The Governor’s Council every now and then, like last week and then this week, seems to hit a new low. SHNS’s Andy Metzger at the Telegram has all the details – and accompanying video (pay wall) to prove them – from Wednesday’s council meeting in which council members went at it again amongst themselves. Our favorite council brawl continues to be when an argument broke out over the size and wording of a sign outside the council’s chamber. But this one is pretty good too.
Here come the Southie candidates
Two candidates—including the son of a former Mayor Ray Flynn—have already declared their intention to run for the District 2 council seat, in the wake of City Councilor John Linehan’s decision not to seek re-election, Dan Atkinson reports in the Herald. Ed Flynn, son of the former mayor, and Michael Kelly, a onetime aide to the late Mayor Thomas Menino, openly say they want to represent the fast-changing district, which includes Southie and parts of Chinatown, the downtown and South End.
Kerry heads back to Yale
From the Globe’s Victoria McGrane: “John Kerry, in his first major post-secretary of state role, is heading back to his alma mater, Yale University, where he will oversee an initiative aimed at grappling with some of the world’s most pressing problems from terrorism to climate change. The project will be called the Kerry Initiative.”
Dem senators push for aggressive criminal justice reforms
From Michael Jonas at CommonWealth: “Saying the time is right for the state to take sweeping look at criminal justice reform, a group of Democratic state senators is urging the Legislature to take up bills addressing everything from mandatory minimum drug sentences to fines and fees that lawmakers say are unfairly leading some people to spend time behind bars simply because they can’t afford the charges.”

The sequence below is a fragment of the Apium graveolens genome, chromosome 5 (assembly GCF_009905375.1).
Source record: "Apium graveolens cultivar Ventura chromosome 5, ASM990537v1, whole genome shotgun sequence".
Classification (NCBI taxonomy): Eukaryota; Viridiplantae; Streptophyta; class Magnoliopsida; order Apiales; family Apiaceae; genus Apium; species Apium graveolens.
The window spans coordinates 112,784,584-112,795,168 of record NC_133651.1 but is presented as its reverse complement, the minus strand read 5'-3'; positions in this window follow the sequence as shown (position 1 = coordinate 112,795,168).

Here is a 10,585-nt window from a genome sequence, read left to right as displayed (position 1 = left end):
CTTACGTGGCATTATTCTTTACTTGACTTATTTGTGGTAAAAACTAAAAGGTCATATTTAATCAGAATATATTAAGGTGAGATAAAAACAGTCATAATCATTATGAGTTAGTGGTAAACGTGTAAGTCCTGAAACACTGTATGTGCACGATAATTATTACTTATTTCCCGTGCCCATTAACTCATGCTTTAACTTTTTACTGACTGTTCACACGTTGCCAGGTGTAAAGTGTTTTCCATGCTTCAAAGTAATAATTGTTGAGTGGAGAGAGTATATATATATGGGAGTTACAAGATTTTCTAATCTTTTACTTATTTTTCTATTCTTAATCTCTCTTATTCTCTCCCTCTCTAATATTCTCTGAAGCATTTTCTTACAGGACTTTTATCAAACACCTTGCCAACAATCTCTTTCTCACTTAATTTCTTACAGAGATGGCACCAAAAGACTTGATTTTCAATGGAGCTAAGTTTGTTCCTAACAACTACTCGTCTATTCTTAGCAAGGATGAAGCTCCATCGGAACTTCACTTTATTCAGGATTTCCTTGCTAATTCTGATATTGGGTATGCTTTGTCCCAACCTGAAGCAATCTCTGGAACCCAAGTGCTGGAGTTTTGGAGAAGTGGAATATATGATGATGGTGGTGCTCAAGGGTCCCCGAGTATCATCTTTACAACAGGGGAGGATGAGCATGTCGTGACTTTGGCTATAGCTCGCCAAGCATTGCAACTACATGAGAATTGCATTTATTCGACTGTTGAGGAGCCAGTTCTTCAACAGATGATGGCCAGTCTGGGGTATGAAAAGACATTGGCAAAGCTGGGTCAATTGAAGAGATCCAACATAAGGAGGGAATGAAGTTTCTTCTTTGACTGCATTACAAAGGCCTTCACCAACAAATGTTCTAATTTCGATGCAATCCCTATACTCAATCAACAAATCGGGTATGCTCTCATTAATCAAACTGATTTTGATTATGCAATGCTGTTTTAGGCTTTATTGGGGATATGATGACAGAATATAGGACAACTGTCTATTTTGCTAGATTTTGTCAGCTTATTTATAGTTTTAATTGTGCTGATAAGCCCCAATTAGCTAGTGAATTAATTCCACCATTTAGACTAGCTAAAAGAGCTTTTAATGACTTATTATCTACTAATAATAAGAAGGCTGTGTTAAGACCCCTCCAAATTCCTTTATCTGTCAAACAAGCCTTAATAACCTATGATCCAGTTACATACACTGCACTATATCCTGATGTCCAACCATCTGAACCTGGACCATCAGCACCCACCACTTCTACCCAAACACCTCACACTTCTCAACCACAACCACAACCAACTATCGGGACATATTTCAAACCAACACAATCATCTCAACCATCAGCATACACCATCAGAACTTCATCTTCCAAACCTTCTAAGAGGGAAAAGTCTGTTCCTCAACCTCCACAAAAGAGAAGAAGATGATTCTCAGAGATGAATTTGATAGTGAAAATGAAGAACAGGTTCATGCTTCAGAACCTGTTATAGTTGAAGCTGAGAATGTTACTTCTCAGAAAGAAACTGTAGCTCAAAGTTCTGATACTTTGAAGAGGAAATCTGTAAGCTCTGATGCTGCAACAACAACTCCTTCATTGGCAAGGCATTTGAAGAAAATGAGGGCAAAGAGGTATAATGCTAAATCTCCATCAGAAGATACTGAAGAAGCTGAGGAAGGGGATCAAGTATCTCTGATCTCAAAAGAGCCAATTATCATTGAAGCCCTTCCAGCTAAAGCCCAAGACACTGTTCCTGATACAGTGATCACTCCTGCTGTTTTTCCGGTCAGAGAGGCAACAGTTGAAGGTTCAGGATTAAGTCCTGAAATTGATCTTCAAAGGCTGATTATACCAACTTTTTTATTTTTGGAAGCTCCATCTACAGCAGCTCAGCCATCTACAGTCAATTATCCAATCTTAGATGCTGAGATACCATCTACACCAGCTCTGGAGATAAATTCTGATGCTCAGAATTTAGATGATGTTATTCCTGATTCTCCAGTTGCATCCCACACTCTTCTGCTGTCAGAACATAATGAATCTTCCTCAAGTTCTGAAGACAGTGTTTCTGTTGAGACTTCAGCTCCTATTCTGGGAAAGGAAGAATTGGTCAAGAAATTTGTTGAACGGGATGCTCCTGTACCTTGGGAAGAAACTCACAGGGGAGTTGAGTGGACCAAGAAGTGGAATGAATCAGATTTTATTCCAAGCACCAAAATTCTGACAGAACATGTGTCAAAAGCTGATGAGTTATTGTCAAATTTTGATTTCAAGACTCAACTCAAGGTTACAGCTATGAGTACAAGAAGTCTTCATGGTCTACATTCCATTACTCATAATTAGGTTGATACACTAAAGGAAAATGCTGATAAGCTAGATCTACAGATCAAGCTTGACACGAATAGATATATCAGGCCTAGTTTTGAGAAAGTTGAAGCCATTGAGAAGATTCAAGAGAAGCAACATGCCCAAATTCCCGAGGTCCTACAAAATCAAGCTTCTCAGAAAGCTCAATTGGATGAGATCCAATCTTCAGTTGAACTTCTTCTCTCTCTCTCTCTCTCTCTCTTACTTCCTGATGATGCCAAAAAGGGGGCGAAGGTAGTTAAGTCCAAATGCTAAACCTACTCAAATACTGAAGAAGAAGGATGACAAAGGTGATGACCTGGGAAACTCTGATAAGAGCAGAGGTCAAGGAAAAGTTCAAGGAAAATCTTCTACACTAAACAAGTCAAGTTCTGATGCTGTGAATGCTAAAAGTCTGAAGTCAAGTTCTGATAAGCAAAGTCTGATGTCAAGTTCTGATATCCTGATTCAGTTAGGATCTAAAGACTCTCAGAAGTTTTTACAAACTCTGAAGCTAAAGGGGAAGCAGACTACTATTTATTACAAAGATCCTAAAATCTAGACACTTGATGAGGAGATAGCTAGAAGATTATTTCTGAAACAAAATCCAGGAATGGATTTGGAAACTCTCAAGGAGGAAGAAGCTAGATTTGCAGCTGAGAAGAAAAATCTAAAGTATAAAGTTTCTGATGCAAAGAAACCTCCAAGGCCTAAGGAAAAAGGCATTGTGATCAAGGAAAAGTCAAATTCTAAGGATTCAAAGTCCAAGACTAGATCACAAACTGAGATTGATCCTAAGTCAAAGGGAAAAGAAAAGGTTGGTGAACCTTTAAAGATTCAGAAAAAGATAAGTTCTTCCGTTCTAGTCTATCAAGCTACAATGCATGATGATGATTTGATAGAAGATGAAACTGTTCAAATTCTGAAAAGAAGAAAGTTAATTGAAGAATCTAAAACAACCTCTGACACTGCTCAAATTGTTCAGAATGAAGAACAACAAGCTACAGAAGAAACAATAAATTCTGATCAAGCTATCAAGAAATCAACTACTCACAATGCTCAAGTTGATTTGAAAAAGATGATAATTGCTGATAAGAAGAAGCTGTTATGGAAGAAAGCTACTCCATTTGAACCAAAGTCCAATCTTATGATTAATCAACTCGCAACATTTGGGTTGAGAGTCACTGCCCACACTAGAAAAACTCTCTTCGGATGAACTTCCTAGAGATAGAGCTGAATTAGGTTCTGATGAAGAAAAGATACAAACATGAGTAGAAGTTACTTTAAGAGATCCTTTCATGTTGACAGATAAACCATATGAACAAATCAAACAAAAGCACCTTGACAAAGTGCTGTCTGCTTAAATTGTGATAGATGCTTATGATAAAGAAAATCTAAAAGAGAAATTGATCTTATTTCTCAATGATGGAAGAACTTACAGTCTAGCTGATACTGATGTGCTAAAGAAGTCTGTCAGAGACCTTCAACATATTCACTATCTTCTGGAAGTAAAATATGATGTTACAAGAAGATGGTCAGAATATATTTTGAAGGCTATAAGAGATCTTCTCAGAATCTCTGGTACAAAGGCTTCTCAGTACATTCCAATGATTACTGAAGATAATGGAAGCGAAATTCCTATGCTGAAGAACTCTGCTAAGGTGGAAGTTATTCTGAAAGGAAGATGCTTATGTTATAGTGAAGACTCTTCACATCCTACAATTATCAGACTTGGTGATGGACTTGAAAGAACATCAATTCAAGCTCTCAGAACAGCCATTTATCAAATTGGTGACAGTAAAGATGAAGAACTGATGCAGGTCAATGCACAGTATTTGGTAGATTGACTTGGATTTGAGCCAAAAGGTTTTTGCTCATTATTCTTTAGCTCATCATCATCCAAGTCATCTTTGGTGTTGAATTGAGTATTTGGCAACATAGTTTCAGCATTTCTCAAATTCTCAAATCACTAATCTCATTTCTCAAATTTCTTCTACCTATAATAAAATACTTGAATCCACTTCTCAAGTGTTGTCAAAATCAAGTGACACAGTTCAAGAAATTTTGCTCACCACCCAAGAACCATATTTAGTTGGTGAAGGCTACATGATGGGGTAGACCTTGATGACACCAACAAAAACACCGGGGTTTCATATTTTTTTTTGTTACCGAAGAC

Democrat leaves party over ‘rural neglect’
A longtime local leader and political consultant says he’s leaving the Democratic party because of its ‘neglect’ of rural constituents and the issues they face, Fran Ryan of the Daily Hampshire Gazette reports. Matt Barron, a Democrat for 41 years and head of the Chesterfield town Democratic committee for 18 years, says the disconnect has been building for years and can be seen in the strong performance of Donald Trump in the central and western parts of the state last November.
‘Litany of lies’: Bermuda’s nasty political brawl
There’s no doubt about this: Burlington’s Lahey Clinic is caught in the middle of one nasty political brawl in Bermuda, leading to bribery allegations that Lahey has vehemently denied and that the ex-premier of Bermuda is now vehemently denying, calling them a “litany of lies,” as reported today by the Globe’s Shelley Murphy and Danny McDonald. There’s also no doubt about this: Someone’s lying down there.
‘Wanted: A turnaround CEO for a fixer-up transit agency’
The Globe’s Nicole Dungca and MassLive’s Gintautas Dumcius report that Gov. Charlie Baker, speaking at a Greater Boston Chamber of Commerce yesterday, has put out the word he’s searching for a “turnaround CEO” to fill the role as full-time general manager at the MBTA. His administration has established a new panel and retained an executive search firm to find top candidates. Meanwhile, Baker is also hoping for an extension of the T’s Fiscal and Management Control Board duties to complete its turnaround of the transit agency, reports Andy Metzler at SHNS (pay wall) .
Worcester officials: No more stops on Heart to Hub, please
Worcester officials are asking the state’s transportation secretary to help ensure that non-stop commuter rail service remains in place for commuters as the T weighs adding more stops on the Heart to Hub rail line, Grant Welker of the Worcester Business Journal reports. “Worcester needs to have nonstop train service that will accommodate a 9-5 work schedule,” Mayor Joseph Petty and City Manager Ed Augustus wrote.
Healey stands firm against Congressional subpoena